Great time in Barcelona attending to the G-Force 2012 by Genesys. I’ve been invited here as a CRM and Social CRM blogger by the Italian Regional company, to have a look at what they are going to launch next months in terms of new solution features and best practices witnessed by their main customers. So I would like to report what happened there and to share with you my considerations.

First perspective: Who’s who

Genesys is a well-known worldwide B2B company, operating as a leader in the Collaborative CRM market, which mainly sell customer service software and contact center solutions for enterprises. Recently (02/02/2012), Genesys has been officially acquired by Permira Funds and Technology Crossover Ventures for US$ 1,5 billion, coming definitely out of the Alcatel-Lucent organizational structure and becoming again independent. This recent circumstance gives Genesys new opportunities to focus on its business having top management free to operate with its own strategic views and operational leverages unless Permira potential interference (but it doesn’t seem so); and in the current economic situation is a really important working condition.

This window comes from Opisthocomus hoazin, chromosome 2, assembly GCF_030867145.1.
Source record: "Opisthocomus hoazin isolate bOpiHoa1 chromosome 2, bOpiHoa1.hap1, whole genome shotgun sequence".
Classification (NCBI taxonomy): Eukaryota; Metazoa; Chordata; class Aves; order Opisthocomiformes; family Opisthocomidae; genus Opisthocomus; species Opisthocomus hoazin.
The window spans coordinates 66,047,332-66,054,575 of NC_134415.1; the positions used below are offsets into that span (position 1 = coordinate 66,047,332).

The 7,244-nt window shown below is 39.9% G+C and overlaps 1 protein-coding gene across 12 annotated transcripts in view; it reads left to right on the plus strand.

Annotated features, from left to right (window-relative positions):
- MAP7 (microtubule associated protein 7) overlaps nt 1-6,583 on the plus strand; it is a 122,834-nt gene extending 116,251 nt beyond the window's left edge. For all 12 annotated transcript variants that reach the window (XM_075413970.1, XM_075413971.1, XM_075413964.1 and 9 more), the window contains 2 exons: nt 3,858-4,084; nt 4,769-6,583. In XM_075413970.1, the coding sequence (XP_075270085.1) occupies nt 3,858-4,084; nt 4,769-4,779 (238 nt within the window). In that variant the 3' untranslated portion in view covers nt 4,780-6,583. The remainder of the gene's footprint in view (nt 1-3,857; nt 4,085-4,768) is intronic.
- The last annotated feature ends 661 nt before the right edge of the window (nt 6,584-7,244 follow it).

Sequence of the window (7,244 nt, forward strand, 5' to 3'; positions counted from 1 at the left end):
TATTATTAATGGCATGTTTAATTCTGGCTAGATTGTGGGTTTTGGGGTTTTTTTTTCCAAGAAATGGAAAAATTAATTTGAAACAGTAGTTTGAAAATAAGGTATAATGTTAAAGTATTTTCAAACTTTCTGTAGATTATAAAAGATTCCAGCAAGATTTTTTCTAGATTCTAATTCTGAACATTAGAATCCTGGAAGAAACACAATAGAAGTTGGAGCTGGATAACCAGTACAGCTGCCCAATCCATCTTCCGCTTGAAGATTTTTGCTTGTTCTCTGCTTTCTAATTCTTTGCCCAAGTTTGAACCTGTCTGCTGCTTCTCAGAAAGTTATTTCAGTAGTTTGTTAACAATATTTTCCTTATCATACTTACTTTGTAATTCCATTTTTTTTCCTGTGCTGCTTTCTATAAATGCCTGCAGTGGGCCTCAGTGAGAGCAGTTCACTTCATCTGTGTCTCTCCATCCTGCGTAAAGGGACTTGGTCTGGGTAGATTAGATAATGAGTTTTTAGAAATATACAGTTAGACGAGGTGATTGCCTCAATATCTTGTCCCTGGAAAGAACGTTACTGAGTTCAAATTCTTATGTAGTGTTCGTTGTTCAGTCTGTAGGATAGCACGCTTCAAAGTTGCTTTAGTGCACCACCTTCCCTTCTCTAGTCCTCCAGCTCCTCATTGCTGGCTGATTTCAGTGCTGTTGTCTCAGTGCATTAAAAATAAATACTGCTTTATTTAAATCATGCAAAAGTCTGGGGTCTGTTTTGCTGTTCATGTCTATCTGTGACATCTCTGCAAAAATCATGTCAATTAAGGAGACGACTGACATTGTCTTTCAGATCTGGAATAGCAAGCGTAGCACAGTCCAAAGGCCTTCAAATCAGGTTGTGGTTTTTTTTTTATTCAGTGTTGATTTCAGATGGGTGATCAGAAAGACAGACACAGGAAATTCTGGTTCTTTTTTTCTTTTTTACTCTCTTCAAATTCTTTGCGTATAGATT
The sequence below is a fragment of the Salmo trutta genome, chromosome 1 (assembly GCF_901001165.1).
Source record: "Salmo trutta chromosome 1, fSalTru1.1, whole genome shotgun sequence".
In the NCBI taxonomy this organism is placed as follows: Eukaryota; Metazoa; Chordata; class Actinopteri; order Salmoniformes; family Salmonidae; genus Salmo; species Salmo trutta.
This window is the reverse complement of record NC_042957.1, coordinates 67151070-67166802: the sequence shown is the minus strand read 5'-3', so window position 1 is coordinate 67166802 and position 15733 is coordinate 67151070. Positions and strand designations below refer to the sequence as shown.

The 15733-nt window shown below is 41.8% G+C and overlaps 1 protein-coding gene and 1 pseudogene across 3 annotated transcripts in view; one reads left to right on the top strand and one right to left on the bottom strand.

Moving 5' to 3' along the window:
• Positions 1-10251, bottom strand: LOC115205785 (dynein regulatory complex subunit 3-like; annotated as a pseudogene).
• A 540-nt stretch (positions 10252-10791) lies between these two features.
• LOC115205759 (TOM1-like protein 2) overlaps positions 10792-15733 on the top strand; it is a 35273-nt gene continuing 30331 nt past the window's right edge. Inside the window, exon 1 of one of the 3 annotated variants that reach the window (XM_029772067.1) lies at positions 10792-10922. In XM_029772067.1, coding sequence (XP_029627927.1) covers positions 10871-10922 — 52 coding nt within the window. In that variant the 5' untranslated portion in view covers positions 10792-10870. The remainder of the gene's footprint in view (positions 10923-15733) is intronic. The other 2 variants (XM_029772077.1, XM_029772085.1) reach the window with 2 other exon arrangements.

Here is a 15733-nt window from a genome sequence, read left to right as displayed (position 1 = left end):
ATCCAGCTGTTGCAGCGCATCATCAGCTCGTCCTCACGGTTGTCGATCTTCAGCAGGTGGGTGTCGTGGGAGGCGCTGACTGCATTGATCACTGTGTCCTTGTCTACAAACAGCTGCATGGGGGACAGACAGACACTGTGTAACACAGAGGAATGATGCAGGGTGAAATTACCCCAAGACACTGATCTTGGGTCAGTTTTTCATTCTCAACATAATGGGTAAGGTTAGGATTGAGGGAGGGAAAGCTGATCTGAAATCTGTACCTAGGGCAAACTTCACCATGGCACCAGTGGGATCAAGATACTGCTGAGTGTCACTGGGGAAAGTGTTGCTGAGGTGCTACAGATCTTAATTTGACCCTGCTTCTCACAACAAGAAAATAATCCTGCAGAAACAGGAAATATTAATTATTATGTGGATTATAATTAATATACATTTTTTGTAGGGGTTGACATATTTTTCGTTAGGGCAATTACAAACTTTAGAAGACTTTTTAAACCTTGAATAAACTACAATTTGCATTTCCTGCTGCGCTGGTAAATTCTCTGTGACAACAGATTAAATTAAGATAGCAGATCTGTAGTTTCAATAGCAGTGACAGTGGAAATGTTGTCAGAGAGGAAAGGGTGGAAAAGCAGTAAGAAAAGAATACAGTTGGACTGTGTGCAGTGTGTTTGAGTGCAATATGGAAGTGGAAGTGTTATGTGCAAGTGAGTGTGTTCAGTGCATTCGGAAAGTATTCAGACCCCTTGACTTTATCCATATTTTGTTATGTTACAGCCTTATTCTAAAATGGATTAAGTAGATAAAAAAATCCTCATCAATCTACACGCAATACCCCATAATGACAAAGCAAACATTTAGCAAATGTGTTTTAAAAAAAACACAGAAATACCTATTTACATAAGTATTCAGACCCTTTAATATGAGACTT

Second Perspective: The event model

The 2012 G-Force EMEA event had a traditional structure with general sessions led by key managers and breakout session in which were shared case histories directly by Genesys customers.

Moreover there was a very rich and interesting booth area with business partner and Genesys suite demo stands available for customers and press/analysts.

Third perspective: So what? (a.k.a. the event contents that I liked)

Genesys is a market leader for their extensive offering in applications and service for interaction and channel management, and the last 8 months were crucial for the changes that introduced and which have forced the company to re-design its strategy roadmap.

Genesys CEO Paul Segre and his managers know it very well cause they’re leading their people towards a model of company which have to offer to their clientele the best and most complete contact management suite, helping them to provide the best final customer experience possible. Yes, because – even if it’s strange to hear that from a software vendor – the main message of the conference was “Save the world from a Bad Customer Service” (which is Genesys pay-off and I hope also corporate vision) and this perspective is really comforting cause is the sign that companies (or better some of them) are finally recognizing the long term value of a customer-centric approach (even in a B2B market).

Even if Genesys during these years has “failed” to analyze, interiorize and “productize” (sorry for the awful word) best practices in order to quickly apply them on new deployments, something is deeply changed in the ability to execute and the investments on research and development. After all, this is a mandatory approach when your new investors (which typically invests in high growth company such as Facebook (???), Groupon, etc.) ask you a challenging 22% as revenue annual growth rate. So the key drivers of this “new deal” must be: